Subcritical water extraction and reaction of bioactive pectic polysaccharides

  • Author / Creator
    Valdivieso, Carla S
  • Natural pectic polysaccharides have drawn considerable attention as promising multifunctional materials for food, pharmaceutical and biomedical uses. Pectic polysaccharides production, however, involves the utilization of inorganic acids such as sulfuric, hydrochloric and nitric acids. The objective of this study was to isolate novel bioactive pectic polysaccharides from pomegranate Punica granatum L. biomass using a subcritical binary fluid system as well as to obtain pectin-based sols under subcritical water conditions prior to the production of pectin-based 2D films or 3D cryogel structures. Pomegranate pectic polysaccharides (PPs) were extracted using a semi-continuous subcritical water system at 100-140˚C, 50 bar and 5 mL/min with binary solvent systems (aqueous citric acid or aqueous ethanol) and, pectin-based sols were formed within a stirred-tubular subcritical water batch reactor at 100˚C and 70 bar. The variables evaluated were yield, galacturonic acid content, degree of esterification and anti-oxidant properties of isolated pomegranate pectic polysaccharides. Pectin-based sols were then used to obtain films and cryogels. The physico-chemical, mechanical, optical and functional properties of such gels were determined. These results showed that subcritical water and the above subcritical binary aqueous systems at 120˚C/50 bar and 30 min favored the extraction of bioactive pomegranate pectic polysaccharides with high galacturonic acid content (>70%) and degree of esterification (>60%). The total phenolic content and the anti-oxidant activity of extracted PPs were 152.9 mg GAE/g PPs and I %DPPH >87%, respectively. Pectin-based sols obtained with subcritical aqueous citric acid at 100˚C/70 bar led to flexible films with tensile strength, percent elongation and phenolics release capacity comparable to pectin-based films produced by the traditional sol-gel method. Subcritical sol formation and freeze-dried gel integration led to lightweight and highly porous bioactive pectin-based cryogels. Through this thesis, subcritical water technology has shown to be a versatile, environment-friendly and sustainable alternative that can be used for pomegranate biomass conversion into value-added products as well as in combination with other processes to obtain novel biocomposite materials.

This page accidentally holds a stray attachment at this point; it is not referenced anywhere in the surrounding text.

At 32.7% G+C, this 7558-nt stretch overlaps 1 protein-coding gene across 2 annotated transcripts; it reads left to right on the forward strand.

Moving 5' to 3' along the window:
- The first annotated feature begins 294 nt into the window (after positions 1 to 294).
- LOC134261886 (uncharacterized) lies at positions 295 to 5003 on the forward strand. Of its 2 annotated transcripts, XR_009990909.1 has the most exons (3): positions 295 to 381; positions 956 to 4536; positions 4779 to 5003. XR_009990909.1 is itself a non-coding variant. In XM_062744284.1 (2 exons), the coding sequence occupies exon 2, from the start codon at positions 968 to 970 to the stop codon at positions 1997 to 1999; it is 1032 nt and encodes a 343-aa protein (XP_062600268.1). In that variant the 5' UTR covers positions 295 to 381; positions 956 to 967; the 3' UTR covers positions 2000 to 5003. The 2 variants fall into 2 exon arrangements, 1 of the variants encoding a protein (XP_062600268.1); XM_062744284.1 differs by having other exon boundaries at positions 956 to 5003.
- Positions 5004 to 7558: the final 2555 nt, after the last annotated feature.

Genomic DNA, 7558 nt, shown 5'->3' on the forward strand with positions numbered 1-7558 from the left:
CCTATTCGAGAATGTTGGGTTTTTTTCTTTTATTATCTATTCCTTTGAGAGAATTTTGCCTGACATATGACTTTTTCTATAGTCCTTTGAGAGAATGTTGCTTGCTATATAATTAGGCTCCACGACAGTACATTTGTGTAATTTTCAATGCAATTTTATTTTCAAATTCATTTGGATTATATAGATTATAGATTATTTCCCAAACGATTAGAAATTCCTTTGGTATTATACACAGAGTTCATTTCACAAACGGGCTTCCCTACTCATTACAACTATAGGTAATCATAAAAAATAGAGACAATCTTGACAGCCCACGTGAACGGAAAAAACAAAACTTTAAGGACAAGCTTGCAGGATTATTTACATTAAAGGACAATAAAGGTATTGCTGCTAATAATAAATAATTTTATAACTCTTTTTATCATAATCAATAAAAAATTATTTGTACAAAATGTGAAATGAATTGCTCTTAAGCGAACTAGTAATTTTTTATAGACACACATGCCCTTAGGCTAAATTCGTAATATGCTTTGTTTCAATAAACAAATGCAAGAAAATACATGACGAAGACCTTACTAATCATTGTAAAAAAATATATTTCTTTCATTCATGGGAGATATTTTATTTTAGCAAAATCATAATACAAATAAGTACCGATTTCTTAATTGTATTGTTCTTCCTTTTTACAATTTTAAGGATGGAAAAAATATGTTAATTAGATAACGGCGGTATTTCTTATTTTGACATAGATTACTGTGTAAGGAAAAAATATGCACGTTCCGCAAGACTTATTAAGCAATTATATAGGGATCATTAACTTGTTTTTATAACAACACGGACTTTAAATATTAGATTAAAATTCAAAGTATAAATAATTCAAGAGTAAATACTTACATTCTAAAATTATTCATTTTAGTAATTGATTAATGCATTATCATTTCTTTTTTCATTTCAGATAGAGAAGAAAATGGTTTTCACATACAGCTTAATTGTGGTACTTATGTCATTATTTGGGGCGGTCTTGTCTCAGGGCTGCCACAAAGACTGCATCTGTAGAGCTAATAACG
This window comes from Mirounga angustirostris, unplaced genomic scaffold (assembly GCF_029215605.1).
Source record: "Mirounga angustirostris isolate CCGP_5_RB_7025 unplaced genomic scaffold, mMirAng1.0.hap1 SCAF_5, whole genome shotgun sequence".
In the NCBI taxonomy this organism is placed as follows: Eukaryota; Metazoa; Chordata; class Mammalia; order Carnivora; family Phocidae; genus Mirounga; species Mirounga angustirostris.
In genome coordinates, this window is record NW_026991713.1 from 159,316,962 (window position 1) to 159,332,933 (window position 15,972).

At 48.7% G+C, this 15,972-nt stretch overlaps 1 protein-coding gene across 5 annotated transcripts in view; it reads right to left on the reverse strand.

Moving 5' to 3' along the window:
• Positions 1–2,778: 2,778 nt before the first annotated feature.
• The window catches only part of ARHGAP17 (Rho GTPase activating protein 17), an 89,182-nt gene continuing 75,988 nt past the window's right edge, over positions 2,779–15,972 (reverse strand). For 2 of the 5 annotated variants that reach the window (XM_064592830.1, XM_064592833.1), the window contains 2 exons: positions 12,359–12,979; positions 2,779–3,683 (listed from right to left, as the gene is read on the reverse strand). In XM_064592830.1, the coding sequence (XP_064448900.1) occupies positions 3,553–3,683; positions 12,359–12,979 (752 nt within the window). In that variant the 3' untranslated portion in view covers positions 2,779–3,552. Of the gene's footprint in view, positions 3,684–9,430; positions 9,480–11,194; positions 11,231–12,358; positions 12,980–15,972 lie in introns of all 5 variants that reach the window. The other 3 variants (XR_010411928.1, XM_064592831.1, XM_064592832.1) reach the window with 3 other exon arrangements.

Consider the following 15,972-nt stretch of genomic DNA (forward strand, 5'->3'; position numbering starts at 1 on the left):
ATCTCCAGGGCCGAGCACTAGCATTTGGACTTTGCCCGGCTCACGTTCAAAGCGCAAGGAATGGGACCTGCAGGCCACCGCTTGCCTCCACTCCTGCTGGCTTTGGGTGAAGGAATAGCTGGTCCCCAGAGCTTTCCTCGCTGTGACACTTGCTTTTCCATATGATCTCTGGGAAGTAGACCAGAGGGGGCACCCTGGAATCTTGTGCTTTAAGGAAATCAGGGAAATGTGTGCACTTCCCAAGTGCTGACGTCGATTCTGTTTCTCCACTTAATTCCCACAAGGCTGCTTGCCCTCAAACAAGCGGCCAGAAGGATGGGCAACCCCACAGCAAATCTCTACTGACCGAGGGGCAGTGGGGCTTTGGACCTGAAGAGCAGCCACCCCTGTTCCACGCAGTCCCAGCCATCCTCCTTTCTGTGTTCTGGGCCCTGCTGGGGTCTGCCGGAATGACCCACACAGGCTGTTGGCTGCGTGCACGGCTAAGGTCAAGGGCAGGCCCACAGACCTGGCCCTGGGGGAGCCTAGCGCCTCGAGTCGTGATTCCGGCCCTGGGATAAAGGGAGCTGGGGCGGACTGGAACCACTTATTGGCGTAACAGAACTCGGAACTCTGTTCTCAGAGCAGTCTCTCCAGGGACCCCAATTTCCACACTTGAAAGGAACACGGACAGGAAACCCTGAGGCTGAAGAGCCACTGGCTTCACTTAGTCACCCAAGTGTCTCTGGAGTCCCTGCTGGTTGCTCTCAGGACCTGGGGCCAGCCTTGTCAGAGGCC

• Subjects / Keywords
  • Graduation date
  • Type of Item
  • Degree
    Master of Science
  • DOI
  • License
    This thesis is made available by the University of Alberta Libraries with permission of the copyright owner solely for non-commercial purposes. This thesis, or any portion thereof, may not otherwise be copied or reproduced without the written consent of the copyright owner, except to the extent permitted by Canadian copyright law.
  • Language
  • Institution
    University of Alberta
  • Degree level
  • Department
    • Department of Agricultural, Food, and Nutritional Science
  • Specialization
    • Bioresource and Food Engineering
  • Supervisor / co-supervisor and their department(s)
    • Saldaña, Marleny (AFNS)
  • Examining committee members and their departments
    • Velázquez, Carlos A. (Katz Group-Rexall Centre for Pharmacy & Health Research)
    • King, Jerry W(Depts. of Food Science/Chemistry University of Arkansas)